Teacher's Personal Freedoms and Their Limits

Teacher's Personal Freedoms and Their Limits
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Storyboard Description

This storyboard covers content relating to what freedoms teachers have or do not have in their personal lives and behaviors.

Storyboard Text

  • Freedoms and Limitations for Teachers
  • My name is Miss Lincoln, a prospective teacher in 2019. Let's talk about what teachers today can and cannot do. 
  • What is "immoral" or "unprofessional?"?
  • "Your homosexual relationship is immoral and unprofessional! The school board believes your teaching credentials should be removed."
  • "It's my own personal life!"
  • Sexual orientation, Age, & Characteristics
  • Can they fire me because of my sexual orientation?
  • Can they force me to retire because I'm 60 years old?
  • In the past, the school and community greatly defined what teachers could and couldn't do based on what they believed was "immoral."  What counts as immoral or unprofessional behavior has changed over time, been influenced through court cases, and sometimes varies depending on the community.  This storyboard will describe some of the freedoms and limitations teachers have and how the courts have ruled in various cases. 
  • What about teacher's sexual conduct?
  • "The Court finds that you were justly removed."
  • Morrison v. Board of Education (1969) was one of the influential court cases to clear up some of the ambiguity over the meaning of “immoral conduct." The California Supreme Court decided "immorality" couldn't be so broadly defined and based on opinion. Furthermore, there must be a nexus, or connection, that would affect Morrison's work as a teacher for him to be fired. The court ruled in Morrison's favor.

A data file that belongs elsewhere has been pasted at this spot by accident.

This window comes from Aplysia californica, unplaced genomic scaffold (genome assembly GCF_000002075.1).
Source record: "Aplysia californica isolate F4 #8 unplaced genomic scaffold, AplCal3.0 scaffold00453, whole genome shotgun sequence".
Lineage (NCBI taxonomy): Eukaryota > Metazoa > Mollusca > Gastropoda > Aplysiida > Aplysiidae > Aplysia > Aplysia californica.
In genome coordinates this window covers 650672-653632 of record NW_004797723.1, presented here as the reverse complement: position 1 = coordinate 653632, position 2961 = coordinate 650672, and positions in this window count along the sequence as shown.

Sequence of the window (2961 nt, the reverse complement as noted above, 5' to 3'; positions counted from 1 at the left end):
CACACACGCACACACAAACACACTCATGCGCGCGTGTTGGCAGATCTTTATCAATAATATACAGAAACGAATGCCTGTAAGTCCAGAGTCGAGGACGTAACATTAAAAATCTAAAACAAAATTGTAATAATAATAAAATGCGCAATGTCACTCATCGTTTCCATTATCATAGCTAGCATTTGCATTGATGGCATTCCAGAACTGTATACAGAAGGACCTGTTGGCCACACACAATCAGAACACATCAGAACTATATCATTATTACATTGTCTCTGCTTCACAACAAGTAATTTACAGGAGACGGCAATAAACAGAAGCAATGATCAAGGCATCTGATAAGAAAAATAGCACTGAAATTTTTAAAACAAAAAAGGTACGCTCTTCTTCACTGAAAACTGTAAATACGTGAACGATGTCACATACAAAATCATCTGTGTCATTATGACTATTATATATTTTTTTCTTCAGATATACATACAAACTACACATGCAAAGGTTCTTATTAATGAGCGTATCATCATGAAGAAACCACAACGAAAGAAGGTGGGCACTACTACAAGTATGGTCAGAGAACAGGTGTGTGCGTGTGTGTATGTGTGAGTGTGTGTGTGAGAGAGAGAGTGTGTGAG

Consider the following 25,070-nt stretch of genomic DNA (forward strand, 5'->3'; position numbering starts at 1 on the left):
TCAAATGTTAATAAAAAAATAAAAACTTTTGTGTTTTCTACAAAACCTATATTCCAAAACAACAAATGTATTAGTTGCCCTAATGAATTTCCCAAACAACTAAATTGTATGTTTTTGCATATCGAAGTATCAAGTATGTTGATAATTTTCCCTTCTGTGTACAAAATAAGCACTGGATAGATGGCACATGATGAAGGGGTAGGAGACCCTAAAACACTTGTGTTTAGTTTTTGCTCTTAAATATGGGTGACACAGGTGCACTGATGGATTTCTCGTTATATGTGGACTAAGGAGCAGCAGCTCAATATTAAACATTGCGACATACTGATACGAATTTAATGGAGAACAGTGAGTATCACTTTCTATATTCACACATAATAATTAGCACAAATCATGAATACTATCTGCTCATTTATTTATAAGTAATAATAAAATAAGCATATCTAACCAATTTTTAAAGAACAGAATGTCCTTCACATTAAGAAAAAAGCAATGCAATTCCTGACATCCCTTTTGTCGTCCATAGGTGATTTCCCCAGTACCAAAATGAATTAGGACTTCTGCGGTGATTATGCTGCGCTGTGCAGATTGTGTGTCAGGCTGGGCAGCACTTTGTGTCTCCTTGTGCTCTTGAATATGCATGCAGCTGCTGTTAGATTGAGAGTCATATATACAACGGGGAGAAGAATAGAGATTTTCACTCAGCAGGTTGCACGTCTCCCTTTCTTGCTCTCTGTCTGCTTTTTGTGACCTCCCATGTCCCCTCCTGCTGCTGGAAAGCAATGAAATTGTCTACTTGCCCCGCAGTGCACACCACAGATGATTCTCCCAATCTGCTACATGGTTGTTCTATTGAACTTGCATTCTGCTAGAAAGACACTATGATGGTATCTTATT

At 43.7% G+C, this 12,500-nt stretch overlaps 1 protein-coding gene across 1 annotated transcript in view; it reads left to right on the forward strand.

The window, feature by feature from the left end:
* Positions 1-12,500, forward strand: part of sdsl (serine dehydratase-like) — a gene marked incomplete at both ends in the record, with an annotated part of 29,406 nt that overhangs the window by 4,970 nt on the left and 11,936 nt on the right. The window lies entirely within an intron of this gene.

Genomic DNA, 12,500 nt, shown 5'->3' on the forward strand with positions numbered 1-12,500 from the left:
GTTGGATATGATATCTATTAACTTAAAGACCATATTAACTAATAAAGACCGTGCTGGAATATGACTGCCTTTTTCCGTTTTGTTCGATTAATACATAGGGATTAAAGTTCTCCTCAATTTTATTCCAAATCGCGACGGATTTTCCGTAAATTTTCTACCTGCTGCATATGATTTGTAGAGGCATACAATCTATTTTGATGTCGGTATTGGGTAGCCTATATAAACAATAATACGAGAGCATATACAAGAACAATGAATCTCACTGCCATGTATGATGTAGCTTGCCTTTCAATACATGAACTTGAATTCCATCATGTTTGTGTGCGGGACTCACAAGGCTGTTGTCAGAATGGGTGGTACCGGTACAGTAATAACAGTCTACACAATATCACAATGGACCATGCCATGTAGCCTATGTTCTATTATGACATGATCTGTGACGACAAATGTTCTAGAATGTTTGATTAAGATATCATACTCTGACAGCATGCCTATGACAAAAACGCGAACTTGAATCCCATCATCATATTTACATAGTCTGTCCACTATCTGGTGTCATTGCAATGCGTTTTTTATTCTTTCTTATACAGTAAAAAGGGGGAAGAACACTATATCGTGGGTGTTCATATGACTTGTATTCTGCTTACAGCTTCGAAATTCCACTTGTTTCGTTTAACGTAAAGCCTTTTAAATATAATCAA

• Can Teachers Use Profanity?
  • "Mr. Ware, you are dismissed. We have already warned you to stop using profanity when dealing with students!"
  • "Hey kid, you are an S.O.B. and a disgrace to the band!"
  • Today, teachers have freedom from being discriminated based on sexual orientation by the Equal Protection Clause, and freedom from age discrimination from the Age Discrimination in Employment Act (ADEA). Teachers also cannot be fired if they become obese provided that they can still perform their teaching duties.
  • What about marital status or cohabitation?
  • "What if I am unmarried and have a child? Can I still teach?"
  • "What if I live with my girlfriend? We aren't married."
  • Sexual conduct or relationships with students is definite grounds for dismissal. Even in the above case, Lehto v. Board of Education of Caesar Rodney School (2008), when the relationship was consensual, the court found there was a nexus between Lehto's behavior and his effectiveness to be a teacher. 
  • A 2008 Delaware decision found a teacher had been justly removed even after he had a consensual relationship with a 17 year old student in a different district.
  • "But it was consensual!"
  • Profanity toward students may result in dismissal, as illustrated by the case Ware v. Morgan Colorado School District (1988). Vulgar or obscene language outside the school is generally not grounds for dismissal. Even in a case where a teacher sent vulgar letters to a graduated student, the court protected him, because his private conduct did not adversely affect the school or his teaching (Jarvella v. Willoughby–East Lake Sch. Dist. (1967)).
  • As late as 1986, an Illinois teacher was fired for being pregnant and unmarried, but a federal court said this was unjust and she had a right to conceive and raise a child without being married (Eckmann v. Board of Education, 1986)). Cohabitation with members of the opposite sex is generally allowed in most school districts. Your private and sexual life is your business provided it does not hinder your effectiveness as a teacher.
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